Running bamboos can be encouraged to spread by cultivation and fertilisation in late Spring, ahead of the advancing rhizome, then by irrigation in summer. Treated thus, they will establish in three years and yields will progressively increase. Expected yields would be 100 shoots per plant per year after 5 years,  and over 1000 shoots per plant per year at 8 years.  Harvesting improves the yield in most species.

 Regular grazing or mowing will slow the spread of running bamboos. Their spread will be halted completely by  permanently boggy ground or a water filled trench, a solid barrier extending 600mm below ground (less if ground is very hard and dry). Do not use a translocated herbicide such as Amitrol or Glyphosate as it will move through the entire plant and can kill a whole stand.  However paraquat may be used to dessicate foliage without killing the rhizome system, and has a similar effect to defoliation by stock.

Arundinaria hindsii grows to approximately 6- 8 metres high, 20 -30 mm diameter and is a very vigorous running bamboo that is capable of colonising several acres per plant. However it is relatively scarce in NZ at present.

Phyllostachys aurea grows to 12 metres high and 50 mm basal diameter on a good site, but is usually smaller, 7m x 20mm . It is very vigorous and frost hardy to -12 degrees C.  The wood is durable and tough, and if grown in a dense stand, is unbranched for up to 3.5 m. It is commonly used for fishing poles at full length, or for stakes at shorter length. The upper part of the cane can be debranched for smaller diameter stakes, or short branch stubs can be left for climbing plants to attach to. Ideal for beans or tomatoes.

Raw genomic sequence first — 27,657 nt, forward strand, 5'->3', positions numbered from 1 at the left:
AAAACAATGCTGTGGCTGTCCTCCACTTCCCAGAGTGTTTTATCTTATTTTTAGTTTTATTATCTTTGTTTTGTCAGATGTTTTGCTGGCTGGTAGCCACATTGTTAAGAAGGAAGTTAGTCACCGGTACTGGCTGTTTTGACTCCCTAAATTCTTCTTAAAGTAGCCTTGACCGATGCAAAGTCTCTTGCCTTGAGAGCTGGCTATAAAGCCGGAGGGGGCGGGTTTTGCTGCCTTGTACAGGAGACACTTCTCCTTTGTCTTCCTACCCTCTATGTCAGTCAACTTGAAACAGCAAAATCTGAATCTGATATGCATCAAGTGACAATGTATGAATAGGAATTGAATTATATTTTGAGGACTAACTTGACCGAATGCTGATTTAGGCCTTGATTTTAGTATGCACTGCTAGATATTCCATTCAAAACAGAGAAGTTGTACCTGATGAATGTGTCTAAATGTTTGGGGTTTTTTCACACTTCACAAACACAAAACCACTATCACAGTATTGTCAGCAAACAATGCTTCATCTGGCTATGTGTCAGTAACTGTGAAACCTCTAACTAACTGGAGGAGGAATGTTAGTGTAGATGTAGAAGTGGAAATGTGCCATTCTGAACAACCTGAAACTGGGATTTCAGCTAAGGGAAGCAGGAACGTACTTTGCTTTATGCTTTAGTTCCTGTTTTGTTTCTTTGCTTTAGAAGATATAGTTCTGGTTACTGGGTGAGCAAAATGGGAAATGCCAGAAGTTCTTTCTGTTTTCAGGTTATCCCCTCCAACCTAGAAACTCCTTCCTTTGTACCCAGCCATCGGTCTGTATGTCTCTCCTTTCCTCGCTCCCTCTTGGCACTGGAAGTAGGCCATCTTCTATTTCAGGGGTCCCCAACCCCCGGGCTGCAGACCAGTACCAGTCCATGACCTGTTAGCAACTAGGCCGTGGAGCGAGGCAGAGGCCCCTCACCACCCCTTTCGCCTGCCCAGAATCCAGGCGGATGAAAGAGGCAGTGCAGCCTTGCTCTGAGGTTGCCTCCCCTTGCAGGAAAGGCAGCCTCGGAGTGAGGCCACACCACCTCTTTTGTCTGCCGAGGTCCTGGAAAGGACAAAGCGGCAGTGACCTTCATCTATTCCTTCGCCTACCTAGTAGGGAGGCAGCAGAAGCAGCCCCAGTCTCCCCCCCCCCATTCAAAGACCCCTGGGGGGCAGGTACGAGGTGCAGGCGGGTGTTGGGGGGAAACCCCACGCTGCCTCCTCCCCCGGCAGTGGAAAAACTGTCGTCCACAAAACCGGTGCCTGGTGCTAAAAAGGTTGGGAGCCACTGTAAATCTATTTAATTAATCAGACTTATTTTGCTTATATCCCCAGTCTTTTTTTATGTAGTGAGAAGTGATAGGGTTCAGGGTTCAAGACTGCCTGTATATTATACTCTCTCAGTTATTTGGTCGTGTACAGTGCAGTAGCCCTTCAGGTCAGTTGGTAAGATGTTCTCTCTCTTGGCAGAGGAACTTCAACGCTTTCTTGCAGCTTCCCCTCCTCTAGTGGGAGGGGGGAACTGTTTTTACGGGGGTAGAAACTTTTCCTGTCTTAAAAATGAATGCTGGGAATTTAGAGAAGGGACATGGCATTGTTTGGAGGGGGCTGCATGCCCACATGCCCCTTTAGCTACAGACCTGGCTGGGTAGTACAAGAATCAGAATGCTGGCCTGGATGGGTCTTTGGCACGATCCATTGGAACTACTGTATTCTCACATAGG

Phyllostachys nigra is very similar to P.aurea except that the canes are black in colour, giving the established plant  a very exotic ornamental appearance. The black colour gradually fades once canes are harvested

Clumping varieties

These tend to be more frost tender than the running bamboos, and shoot in summer - autumn. They produce as many stems per hectare as running bamboos once established, but require more plant material to plant up an area, as they remain in tight clumps and do not spread.      

A division should be left to establish for one to two years with irrigation and fertiliser, then harvested by regular thinning.  The best harvest time is when they begin to shoot or just before, taking care not to damage any shoots that are emerging.

The main advantage of clumping bamboos is that they are able to be neatly contained where planted, for example as a shelter belt or in a production orchard, at high densities of production. They grow better if regularly thinned, and are set back by clear felling, in other words producing lesser numbers of smaller shoots for at least a  couple of years. Yields per plant are in the order of 100 stems per plant per year after 5 years.

Bambusa multiplex  (and B.multiplex var. Alphonse Karr; - as for multiplex with a green stripe on the yellow stem when fresh, gradually fading when harvested). This bamboo grows  to 5 - 8m x 15- 25mm at maturity,  depending on the site. Frost tolerant to -3 degrees.  Thrives on irrigation and fertiliser, makes an excellent hedge. This bamboo is a smaller relation of the common horticultural shelter B. oldhamii and is eminently suitable for stake production or medium height shelter in warmer areas.

Bambusa “Wong Tsai” grows to 5m x 15 mm, a little smaller than multiplex.

B. “gracilis”  is smaller again at 3 - 4m x 12 mm.   These latter bamboos are suitable for producing smaller lighter stakes than B. multiplex.